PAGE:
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This is the only way to win an argument

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PHOTO: LinkedIn

How do you win an argument? Don’t get in one in the first place. Yes, I realize this sounds simplistic and perhaps a little trite, but when it comes to interactions with customers, co-workers, employees and (especially) employers arguing is an absolute no-win proposition.

Three reasons arguing is pointless:
We’re Programmed To Win, Not Seek Truth – As much as we all would like to think of ourselves as being open-minded and reasonable, we’re just not wired that way when it comes to arguments.  It’s called the “Argumentative Theory of Reasoning.” Once we’ve committed to a position, we are far more likely to fight for it than abandon it. Think about it.  When is the last time you saw someone who had taken a strong stand on something do a sudden reversal in the middle of an argument?  Probably never.  Imagine a politician halfway through a debate saying, “Wow, that’s a good point – I’ve been wrong about this all along!”  The more vested we become in a position; the less likely we will be to accept competing viewpoints.

We Trust Ourselves More Than We Do Others – It’s referred to as the Trust Gap.  We automatically attribute purer motivations and greater trustworthiness to ourselves than we do others, which leads us to act on a duel standard. For example, we forgive ourselves the occasional exaggeration (“I told him this five times…”) because we feel we are doing it for the right reasons, but are far more skeptical and exacting of the things said by others. This allows us to more easily dismiss the other person’s points – and for the other person to easily dismiss our points.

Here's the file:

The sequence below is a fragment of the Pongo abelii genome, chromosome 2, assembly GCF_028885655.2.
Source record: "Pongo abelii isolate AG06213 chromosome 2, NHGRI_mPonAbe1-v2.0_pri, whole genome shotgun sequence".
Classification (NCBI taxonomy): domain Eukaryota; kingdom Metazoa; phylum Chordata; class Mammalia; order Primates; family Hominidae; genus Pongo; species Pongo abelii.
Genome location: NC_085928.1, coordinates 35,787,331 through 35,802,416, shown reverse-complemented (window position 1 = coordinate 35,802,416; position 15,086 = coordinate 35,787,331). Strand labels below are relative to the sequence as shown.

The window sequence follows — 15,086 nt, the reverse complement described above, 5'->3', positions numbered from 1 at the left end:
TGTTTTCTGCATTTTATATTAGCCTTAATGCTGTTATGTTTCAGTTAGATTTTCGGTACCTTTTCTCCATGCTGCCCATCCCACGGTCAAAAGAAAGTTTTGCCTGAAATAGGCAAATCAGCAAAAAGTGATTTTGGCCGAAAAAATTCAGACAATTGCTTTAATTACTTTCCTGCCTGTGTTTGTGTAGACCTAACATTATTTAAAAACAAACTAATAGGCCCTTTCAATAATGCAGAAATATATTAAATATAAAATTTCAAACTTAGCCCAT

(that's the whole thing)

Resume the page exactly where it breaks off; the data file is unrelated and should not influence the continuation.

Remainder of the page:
Facts Don’t Change Our Minds – This is the big one.  We see the things we want to see.  We accept things that align with our current opinions, and ignore things that don’t.  It’s called the Confirmation Bias, and is easily the most common reason for arguments continuing far beyond their best-before date with no resolution in sight. Research shows that we will hang on to ‘facts’ that support a belief even after it has been disproven (even if it’s costing us money!) .  Studies also show that when we are presented with legitimate facts which are contrary to our beliefs, it can trigger almost no activity in the part of the brain associated with reasoning. Apparently we don’t want the facts to confuse us..

The bottom line – while you might be tempted to argue with someone, it is unlikely to accomplish anything more than creating ill-will between you and that other person.


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argumentShaun Belding

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